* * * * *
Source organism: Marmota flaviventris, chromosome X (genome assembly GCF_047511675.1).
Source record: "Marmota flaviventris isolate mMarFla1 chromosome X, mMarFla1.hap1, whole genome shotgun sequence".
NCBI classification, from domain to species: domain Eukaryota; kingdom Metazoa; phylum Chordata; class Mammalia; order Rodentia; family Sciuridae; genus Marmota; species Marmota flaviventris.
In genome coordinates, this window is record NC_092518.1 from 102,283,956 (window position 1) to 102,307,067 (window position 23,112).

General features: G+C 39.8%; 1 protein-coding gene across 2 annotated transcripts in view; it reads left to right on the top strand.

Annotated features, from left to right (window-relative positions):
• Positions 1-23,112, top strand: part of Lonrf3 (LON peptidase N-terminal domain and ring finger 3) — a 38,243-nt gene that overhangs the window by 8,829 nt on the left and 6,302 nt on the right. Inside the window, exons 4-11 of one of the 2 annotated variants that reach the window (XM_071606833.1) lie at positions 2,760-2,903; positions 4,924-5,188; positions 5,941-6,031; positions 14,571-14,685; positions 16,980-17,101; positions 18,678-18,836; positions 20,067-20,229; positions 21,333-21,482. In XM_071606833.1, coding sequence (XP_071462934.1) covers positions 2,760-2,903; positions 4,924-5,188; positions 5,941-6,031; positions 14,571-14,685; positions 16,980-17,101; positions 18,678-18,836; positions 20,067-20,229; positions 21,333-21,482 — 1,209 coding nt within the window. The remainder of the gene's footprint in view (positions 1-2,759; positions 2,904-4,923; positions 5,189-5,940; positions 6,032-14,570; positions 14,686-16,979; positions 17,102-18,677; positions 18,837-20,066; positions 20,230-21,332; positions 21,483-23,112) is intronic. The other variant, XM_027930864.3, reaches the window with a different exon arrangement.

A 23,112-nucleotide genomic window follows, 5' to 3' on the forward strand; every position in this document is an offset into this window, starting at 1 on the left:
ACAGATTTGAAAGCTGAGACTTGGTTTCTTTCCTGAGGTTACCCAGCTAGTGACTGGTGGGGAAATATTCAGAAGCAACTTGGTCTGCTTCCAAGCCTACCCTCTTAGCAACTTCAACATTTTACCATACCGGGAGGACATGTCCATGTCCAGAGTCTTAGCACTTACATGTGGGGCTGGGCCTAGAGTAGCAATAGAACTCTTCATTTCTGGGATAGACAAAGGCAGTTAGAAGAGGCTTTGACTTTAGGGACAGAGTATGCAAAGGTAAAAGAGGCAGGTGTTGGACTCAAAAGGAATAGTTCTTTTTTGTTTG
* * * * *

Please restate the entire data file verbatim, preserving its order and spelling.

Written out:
Source organism: Marmota flaviventris, chromosome X (genome assembly GCF_047511675.1).
Source record: "Marmota flaviventris isolate mMarFla1 chromosome X, mMarFla1.hap1, whole genome shotgun sequence".
NCBI classification, from domain to species: domain Eukaryota; kingdom Metazoa; phylum Chordata; class Mammalia; order Rodentia; family Sciuridae; genus Marmota; species Marmota flaviventris.
In genome coordinates, this window is record NC_092518.1 from 102,283,956 (window position 1) to 102,307,067 (window position 23,112).

General features: G+C 39.8%; 1 protein-coding gene across 2 annotated transcripts in view; it reads left to right on the top strand.

Annotated features, from left to right (window-relative positions):
• Positions 1-23,112, top strand: part of Lonrf3 (LON peptidase N-terminal domain and ring finger 3) — a 38,243-nt gene that overhangs the window by 8,829 nt on the left and 6,302 nt on the right. Inside the window, exons 4-11 of one of the 2 annotated variants that reach the window (XM_071606833.1) lie at positions 2,760-2,903; positions 4,924-5,188; positions 5,941-6,031; positions 14,571-14,685; positions 16,980-17,101; positions 18,678-18,836; positions 20,067-20,229; positions 21,333-21,482. In XM_071606833.1, coding sequence (XP_071462934.1) covers positions 2,760-2,903; positions 4,924-5,188; positions 5,941-6,031; positions 14,571-14,685; positions 16,980-17,101; positions 18,678-18,836; positions 20,067-20,229; positions 21,333-21,482 — 1,209 coding nt within the window. The remainder of the gene's footprint in view (positions 1-2,759; positions 2,904-4,923; positions 5,189-5,940; positions 6,032-14,570; positions 14,686-16,979; positions 17,102-18,677; positions 18,837-20,066; positions 20,230-21,332; positions 21,483-23,112) is intronic. The other variant, XM_027930864.3, reaches the window with a different exon arrangement.

A 23,112-nucleotide genomic window follows, 5' to 3' on the forward strand; every position in this document is an offset into this window, starting at 1 on the left:
ACAGATTTGAAAGCTGAGACTTGGTTTCTTTCCTGAGGTTACCCAGCTAGTGACTGGTGGGGAAATATTCAGAAGCAACTTGGTCTGCTTCCAAGCCTACCCTCTTAGCAACTTCAACATTTTACCATACCGGGAGGACATGTCCATGTCCAGAGTCTTAGCACTTACATGTGGGGCTGGGCCTAGAGTAGCAATAGAACTCTTCATTTCTGGGATAGACAAAGGCAGTTAGAAGAGGCTTTGACTTTAGGGACAGAGTATGCAAAGGTAAAAGAGGCAGGTGTTGGACTCAAAAGGAATAGTTCTTTTTTGTTTG